What Should I Tell My Healthcare Provider?You should talk with your healthcare provider prior to taking estazolam if you have:
- Lung problems or breathing problems
- A history of drug or alcohol abuse (see ProSom and Alcohol)
- Any allergies, including allergies to food, dyes, or preservatives.
Also, let your healthcare provider know if you are:
- Pregnant or thinking of becoming pregnant (see ProSom and Pregnancy)
- Breastfeeding (see ProSom and Breastfeeding).
Make sure to tell your healthcare provider about all of the medicines you take, including prescription and non-prescription medicines, vitamins, and herbal supplements.
(Click Precautions and Warnings With Estazolam to learn more, including information on who should not take the drug.)
How Does It Work?Estazolam belongs to a group of medications known as benzodiazepines. Benzodiazepines have several different effects on the body, including:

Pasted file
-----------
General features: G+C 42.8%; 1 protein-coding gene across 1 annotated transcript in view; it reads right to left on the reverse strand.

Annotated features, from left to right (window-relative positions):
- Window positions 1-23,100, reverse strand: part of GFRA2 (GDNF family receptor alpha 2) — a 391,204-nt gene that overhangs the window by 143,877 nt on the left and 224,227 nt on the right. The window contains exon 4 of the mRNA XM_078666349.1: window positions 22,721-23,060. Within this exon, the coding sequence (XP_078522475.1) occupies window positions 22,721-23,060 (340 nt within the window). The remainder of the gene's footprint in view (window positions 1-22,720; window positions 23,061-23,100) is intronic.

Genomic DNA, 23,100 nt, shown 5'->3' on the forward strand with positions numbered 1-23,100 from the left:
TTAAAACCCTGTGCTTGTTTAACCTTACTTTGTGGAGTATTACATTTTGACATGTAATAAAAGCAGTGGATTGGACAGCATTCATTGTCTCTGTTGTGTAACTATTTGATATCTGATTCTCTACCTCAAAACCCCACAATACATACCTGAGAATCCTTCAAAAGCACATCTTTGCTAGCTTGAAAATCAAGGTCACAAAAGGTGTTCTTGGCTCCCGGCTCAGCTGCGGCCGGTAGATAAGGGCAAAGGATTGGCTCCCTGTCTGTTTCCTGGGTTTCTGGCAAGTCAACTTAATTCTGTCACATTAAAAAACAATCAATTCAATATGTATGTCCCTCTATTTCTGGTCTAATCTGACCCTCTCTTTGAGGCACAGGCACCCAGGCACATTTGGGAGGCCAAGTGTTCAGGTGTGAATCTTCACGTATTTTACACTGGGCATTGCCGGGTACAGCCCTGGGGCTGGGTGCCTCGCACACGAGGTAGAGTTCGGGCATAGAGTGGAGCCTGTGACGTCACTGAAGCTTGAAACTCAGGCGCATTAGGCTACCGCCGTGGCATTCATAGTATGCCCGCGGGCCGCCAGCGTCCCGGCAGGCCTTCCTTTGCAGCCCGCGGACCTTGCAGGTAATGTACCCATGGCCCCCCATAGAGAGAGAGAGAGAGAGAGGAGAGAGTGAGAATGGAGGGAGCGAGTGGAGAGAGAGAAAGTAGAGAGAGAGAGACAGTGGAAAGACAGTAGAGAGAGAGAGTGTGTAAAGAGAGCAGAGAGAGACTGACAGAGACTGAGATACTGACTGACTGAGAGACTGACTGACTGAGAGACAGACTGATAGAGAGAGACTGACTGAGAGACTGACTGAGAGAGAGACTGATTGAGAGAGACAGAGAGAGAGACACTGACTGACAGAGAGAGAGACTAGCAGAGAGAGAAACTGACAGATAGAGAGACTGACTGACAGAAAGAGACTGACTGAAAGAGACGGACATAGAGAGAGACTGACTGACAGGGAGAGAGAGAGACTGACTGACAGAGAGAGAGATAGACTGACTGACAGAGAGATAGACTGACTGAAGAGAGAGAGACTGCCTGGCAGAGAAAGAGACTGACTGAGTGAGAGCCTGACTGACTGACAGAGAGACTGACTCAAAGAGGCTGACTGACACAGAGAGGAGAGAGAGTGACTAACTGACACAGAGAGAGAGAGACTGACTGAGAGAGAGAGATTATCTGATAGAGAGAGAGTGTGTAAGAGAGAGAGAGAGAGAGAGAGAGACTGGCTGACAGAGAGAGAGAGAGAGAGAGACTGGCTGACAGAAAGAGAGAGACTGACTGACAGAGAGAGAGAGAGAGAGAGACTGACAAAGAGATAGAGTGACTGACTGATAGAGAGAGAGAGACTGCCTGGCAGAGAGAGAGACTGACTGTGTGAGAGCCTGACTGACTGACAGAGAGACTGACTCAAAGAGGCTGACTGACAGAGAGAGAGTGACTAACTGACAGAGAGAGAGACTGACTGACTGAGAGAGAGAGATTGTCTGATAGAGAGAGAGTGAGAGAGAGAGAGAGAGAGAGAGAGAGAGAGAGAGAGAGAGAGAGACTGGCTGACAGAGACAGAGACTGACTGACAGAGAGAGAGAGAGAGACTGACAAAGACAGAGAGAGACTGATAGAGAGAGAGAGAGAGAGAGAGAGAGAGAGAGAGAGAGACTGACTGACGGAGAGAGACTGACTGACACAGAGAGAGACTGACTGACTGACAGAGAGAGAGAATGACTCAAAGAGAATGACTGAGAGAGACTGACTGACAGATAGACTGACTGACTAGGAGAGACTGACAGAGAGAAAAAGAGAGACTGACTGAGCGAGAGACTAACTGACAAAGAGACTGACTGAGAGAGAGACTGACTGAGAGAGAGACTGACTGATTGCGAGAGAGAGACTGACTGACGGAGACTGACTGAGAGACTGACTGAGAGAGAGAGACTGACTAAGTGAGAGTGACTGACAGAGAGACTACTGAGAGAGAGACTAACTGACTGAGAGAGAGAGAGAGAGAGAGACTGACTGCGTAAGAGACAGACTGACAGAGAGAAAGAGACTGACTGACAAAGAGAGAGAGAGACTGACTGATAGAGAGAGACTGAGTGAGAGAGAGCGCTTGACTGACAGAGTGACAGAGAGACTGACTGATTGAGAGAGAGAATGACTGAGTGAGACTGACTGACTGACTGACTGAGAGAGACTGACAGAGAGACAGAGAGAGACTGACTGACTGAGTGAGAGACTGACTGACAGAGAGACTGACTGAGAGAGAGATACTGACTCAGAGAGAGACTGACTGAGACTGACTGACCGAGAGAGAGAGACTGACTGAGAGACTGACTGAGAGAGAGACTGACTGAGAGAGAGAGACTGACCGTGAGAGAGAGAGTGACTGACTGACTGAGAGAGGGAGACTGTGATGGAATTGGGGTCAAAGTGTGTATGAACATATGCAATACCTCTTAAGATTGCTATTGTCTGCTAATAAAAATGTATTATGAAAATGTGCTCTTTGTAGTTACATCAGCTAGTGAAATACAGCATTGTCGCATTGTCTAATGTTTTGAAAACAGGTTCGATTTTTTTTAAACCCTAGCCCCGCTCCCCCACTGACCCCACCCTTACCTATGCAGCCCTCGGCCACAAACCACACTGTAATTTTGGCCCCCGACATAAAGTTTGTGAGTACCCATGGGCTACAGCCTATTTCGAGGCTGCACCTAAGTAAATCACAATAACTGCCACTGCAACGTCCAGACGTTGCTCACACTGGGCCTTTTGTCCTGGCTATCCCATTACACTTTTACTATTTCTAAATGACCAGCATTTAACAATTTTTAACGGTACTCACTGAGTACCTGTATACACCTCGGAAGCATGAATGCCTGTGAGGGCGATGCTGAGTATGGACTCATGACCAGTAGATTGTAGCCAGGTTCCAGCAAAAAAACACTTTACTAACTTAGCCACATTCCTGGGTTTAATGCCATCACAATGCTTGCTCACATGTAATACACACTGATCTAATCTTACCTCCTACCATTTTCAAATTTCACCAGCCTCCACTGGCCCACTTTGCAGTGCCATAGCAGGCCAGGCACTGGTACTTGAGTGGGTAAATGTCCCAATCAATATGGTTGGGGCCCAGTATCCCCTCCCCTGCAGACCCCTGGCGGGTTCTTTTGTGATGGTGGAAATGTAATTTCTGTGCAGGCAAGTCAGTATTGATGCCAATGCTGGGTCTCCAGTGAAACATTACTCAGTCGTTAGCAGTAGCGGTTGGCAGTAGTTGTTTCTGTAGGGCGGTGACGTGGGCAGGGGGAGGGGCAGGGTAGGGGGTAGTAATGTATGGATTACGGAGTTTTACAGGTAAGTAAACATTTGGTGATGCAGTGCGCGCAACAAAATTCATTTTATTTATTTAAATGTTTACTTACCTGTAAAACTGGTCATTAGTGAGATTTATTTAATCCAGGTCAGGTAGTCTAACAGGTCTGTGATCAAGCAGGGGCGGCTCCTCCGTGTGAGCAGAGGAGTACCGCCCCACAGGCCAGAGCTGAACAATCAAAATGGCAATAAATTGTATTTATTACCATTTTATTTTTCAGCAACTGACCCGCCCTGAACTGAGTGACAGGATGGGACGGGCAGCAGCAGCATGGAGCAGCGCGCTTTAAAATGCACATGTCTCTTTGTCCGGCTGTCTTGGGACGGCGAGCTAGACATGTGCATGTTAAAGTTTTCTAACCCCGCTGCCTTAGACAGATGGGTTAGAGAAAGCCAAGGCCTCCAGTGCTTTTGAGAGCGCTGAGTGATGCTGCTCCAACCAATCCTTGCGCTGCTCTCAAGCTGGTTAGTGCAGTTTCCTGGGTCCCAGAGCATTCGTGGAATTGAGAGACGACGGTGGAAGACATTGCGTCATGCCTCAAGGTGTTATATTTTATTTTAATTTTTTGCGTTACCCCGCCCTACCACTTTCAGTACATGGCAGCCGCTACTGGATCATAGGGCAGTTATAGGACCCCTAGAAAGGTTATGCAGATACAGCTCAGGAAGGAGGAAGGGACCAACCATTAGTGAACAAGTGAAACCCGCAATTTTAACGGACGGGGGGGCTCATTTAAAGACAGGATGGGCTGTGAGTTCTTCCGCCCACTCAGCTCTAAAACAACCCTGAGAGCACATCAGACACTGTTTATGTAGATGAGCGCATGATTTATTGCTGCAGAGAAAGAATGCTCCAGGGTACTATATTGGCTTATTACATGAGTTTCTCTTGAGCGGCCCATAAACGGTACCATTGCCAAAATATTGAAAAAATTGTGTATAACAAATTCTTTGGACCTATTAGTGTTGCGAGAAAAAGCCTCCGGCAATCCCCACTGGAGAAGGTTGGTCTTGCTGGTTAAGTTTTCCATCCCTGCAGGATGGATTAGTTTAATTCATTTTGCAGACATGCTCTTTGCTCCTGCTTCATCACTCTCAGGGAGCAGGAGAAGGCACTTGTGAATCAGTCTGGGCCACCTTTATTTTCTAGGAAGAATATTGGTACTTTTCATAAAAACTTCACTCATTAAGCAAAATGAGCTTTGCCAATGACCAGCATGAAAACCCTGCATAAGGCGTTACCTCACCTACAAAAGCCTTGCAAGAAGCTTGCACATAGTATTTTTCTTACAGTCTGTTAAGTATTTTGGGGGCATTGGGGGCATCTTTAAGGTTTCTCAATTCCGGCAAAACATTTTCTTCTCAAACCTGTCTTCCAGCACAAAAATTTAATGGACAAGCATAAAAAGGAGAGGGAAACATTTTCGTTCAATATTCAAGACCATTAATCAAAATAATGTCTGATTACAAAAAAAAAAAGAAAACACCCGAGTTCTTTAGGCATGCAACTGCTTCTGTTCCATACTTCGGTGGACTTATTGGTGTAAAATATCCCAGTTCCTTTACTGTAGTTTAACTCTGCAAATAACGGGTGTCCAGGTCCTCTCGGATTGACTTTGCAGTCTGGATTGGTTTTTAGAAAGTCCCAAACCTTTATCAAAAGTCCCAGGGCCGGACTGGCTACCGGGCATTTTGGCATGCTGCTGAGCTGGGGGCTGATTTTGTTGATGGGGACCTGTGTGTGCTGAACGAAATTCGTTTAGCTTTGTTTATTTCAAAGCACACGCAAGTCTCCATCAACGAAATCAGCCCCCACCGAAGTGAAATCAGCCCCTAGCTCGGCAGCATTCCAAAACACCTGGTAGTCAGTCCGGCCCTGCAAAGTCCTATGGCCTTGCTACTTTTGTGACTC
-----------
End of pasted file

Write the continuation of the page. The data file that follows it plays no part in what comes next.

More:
- Relaxing the muscles
- Reducing anxiety
- Causing sleepiness
- Stopping seizures
- Impairing short-term memory.
All benzodiazepine medications can have these effects to some degree, depending on the specific medication and the dose. They work in the brain by enhancing the effects of gamma-aminobutyric acid (GABA), a chemical that is naturally calming. GABA can slow down or stop certain nerve signals in the brain. This is why estazolam and other benzodiazepines are known as mild tranquilizers, sedatives, or central nervous system depressants (CNS depressants).